Complainers have the facts wrong about credit union-bank purchases

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Editor’s note: The following is a letter from Scott Earl, president and CEO of the Mountain West Credit Union Association, in response to an article published in Credit Union Journal and its sister publication, American Banker.

As president and CEO of the Mountain West Credit Union Association representing 117 credit unions, I would like to clear the air about a recent article predicting a slowdown in the number of credit unions purchasing banks.

The article quoted Christopher Williston, president and CEO of the Independent Bankers Association of Texas, regarding Alaska USA Federal Credit Union’s recent deal to buy bank branches in Phoenix. Williston questioned what reason an Alaskan credit union would have for being in Arizona.

I’m hoping to clear up some details regarding the credit union and its growth plan in the Phoenix-metro area. Alaska USA currently has eight operating locations in Arizona. Those locations serve an estimated 61,000 members.

Those members are people who live, work, raise families and enjoy Arizona full time. They are invested in their communities, just like credit unions. Credit unions are community-based financial institutions, not-for-profit and locally owned by their members. These members live, work, shop and own small businesses in those communities.

Alaska USA has always been heavily invested in the communities in which it serves members.

In the article, Williston questioned Alaska USA’s agreement to purchase seven branches and deposits of TCF Bank locations in Arizona. However, not mentioned in the article is that Alaska USA was granted approval several years ago to serve members in an underserved area in Maricopa County, Ariz.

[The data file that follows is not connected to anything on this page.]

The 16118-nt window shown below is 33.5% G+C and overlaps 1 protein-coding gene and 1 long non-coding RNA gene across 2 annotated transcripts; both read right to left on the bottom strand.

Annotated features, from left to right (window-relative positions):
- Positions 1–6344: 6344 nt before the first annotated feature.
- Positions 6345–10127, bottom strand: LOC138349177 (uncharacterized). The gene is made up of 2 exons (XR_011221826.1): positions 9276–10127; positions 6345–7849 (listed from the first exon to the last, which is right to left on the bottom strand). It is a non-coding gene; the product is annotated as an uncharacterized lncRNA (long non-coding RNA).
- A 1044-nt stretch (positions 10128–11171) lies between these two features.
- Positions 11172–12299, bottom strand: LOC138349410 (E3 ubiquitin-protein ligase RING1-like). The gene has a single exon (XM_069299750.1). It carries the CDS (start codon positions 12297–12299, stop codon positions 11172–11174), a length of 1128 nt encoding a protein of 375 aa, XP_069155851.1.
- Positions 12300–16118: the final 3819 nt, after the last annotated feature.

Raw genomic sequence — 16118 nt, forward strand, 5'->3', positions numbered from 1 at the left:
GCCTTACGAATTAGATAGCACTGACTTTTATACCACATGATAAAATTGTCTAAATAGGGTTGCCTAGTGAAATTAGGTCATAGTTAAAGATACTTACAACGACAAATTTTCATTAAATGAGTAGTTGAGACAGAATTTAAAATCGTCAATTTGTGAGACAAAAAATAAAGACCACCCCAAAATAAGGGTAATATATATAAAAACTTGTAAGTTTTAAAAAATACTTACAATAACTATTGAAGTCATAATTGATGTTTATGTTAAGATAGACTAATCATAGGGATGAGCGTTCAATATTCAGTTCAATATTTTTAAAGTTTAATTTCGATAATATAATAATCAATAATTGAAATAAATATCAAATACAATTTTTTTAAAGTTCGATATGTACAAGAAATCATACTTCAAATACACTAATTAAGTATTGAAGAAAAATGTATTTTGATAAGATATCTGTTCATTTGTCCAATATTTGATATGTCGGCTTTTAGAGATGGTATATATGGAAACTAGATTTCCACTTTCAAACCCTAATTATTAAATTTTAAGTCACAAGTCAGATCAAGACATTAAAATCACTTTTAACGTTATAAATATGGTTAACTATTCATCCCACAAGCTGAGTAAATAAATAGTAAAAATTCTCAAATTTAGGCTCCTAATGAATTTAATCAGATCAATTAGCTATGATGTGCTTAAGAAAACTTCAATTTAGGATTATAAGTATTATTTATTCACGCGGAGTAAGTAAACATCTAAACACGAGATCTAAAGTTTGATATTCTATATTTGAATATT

This large “underserved area” falls within the "investment area" as defined in a section of the Community Development Banking and Financial Institutions Act of 1994, and covers 413 contiguous census tracts in that county.

The acquisition being challenged in the article includes branches within or directly adjacent to those underserved areas which Alaska USA currently serves. Furthermore, 100% of the deposits are core deposits, not commercial or private banking (high-net-worth clients). This further supports the mission of serving the underserved.

The proposed sale will bring the total number of Alaska USA FCU branches in Arizona to 15, along with a financial center, an operations center and a data center in Glendale, with more than 350 employees in the state. That is a significant community investment.

So, when banks or banking associations speak up against community investment and member service, one has to wonder: What’s the real issue?

Banks are selling to much larger banks for profit and then act as though they are a victim. Community banks are suffering at the hands of megabanks, not credit unions.

Nationally, the credit union market share is only 7%, up slightly after nearly three decades — from 5.2% in 1992. When comparing that trend with the growth of the largest 100 banking institutions, the numbers are staggering.

In 2017, those big banks had a whopping 75.4% market share, up from 41.1% in 1992. So, frankly community banks are looking in the wrong direction to see what’s impacting their business.

Though credit unions in the state (and elsewhere) are growing, the reality is, they are not draining banks of growth and customers. It’s not even close.

The value of being a member of a credit union far outweighs that of being a customer at a bank because members are an owner, and are treated as such. Consumers get a better deal when they join a credit union, so it makes sense that they would want them in their communities.

And credit unions, by design and mission, are committed to investing into their communities. Therefore, we look forward to helping Alaska USA FCU continue to serve the people of Arizona.

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